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4.6 out of 5 stars
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Format: PaperbackVine Customer Review of Free Product( What's this? )
One of the best books I have read in a long time.This is the second of what I hope will be a series of volumes about the Asberger syndrome suffering Edward. Although I have not read the first [which I am about to put right], Edward Adrift is a fine stand alone read. Set in present day Montana; his father has died, his mother has moved to Texas, his best friends and psychiatrist have left town and to crown it all he looses his job. "Adrift" does not nearly cover such changes in his over precise, over regulated life.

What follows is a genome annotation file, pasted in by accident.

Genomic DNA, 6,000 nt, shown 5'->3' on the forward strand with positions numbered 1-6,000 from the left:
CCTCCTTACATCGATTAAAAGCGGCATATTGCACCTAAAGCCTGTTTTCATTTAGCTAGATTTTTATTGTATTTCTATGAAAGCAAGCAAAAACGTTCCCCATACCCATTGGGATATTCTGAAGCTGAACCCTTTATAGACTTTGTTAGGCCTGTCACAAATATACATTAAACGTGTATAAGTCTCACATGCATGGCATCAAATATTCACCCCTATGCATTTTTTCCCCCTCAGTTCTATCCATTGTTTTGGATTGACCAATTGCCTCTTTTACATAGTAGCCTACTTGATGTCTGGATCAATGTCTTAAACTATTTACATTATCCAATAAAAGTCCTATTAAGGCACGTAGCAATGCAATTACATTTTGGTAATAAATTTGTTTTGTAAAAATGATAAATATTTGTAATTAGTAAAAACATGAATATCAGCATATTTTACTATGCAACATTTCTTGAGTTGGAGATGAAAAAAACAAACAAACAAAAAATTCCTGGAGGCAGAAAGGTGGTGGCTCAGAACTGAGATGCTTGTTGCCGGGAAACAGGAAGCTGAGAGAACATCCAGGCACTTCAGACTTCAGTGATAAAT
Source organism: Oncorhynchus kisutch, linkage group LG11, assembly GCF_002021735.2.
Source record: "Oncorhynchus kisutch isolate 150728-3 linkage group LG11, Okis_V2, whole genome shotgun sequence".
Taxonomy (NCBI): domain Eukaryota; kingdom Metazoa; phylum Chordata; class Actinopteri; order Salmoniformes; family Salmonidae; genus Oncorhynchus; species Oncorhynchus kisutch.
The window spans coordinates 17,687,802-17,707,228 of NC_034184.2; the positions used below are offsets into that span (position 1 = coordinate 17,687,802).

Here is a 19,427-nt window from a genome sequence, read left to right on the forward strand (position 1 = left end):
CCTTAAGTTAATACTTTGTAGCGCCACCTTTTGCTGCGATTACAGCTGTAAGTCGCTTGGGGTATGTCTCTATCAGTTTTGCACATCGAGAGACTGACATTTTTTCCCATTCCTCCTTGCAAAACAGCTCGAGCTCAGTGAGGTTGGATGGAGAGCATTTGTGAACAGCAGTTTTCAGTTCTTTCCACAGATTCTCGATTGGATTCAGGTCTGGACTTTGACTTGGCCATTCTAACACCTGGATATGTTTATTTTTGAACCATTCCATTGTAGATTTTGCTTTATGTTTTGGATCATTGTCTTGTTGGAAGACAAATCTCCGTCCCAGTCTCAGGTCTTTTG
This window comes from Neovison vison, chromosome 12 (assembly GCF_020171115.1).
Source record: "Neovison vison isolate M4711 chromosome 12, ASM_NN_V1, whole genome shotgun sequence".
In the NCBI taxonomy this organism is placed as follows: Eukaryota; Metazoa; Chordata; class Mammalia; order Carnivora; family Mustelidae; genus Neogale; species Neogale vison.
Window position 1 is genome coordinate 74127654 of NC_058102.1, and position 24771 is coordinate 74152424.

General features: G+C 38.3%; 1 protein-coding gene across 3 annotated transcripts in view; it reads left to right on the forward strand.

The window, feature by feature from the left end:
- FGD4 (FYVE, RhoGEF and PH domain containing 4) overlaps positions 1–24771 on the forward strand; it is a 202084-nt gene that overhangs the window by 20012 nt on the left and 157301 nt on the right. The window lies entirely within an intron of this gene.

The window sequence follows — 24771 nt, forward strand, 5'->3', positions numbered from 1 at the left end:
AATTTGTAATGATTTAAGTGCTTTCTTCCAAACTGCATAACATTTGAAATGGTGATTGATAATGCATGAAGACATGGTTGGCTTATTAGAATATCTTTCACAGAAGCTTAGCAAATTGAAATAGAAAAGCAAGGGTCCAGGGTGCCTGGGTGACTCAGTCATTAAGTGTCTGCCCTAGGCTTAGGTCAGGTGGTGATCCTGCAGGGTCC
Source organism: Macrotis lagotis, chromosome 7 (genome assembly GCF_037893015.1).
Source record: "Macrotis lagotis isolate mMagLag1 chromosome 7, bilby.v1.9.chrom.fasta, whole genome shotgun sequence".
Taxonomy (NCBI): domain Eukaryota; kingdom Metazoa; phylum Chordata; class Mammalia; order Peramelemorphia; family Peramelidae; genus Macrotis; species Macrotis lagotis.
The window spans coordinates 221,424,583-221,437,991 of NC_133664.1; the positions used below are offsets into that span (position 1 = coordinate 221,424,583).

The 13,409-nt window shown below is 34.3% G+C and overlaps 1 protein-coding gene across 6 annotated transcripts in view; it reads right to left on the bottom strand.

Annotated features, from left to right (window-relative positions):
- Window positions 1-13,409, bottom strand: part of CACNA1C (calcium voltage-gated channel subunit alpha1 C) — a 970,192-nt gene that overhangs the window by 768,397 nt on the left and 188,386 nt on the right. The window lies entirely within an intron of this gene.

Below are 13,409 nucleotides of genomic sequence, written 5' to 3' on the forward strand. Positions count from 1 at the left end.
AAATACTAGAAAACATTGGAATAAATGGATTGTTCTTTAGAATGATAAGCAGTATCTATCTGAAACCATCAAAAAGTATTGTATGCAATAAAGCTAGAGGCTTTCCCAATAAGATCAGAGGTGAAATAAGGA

He gets a call for help from said friends whose 12 year old son has gone off the rails and being a decent man he leaves the security of his home and drives to the rescue. There follows a hilarious road trip, documented in every detail, with young Kyle as Edward tries to rekindle their friendship and discover what went wrong in Kyle's young life. On their travels they meet the motel owning Shiela Renfro who is just a little bit unusual and a touching friendship develops which could lead to a permanent relationship until Edward's mother intervenes. To expose more in a review would be wrong, but be assured that there are a few twists and developments along the way to the conclusion.
This is a beautiful love story with never a dull moment.
There is humour, sometimes laugh out loud humour,on almost every page.The leading characters are so likeable that one wants the tale to turn out well. But will it?
The author,Craig Lancaster is a new discovery for me and I relish reading his previous and future work.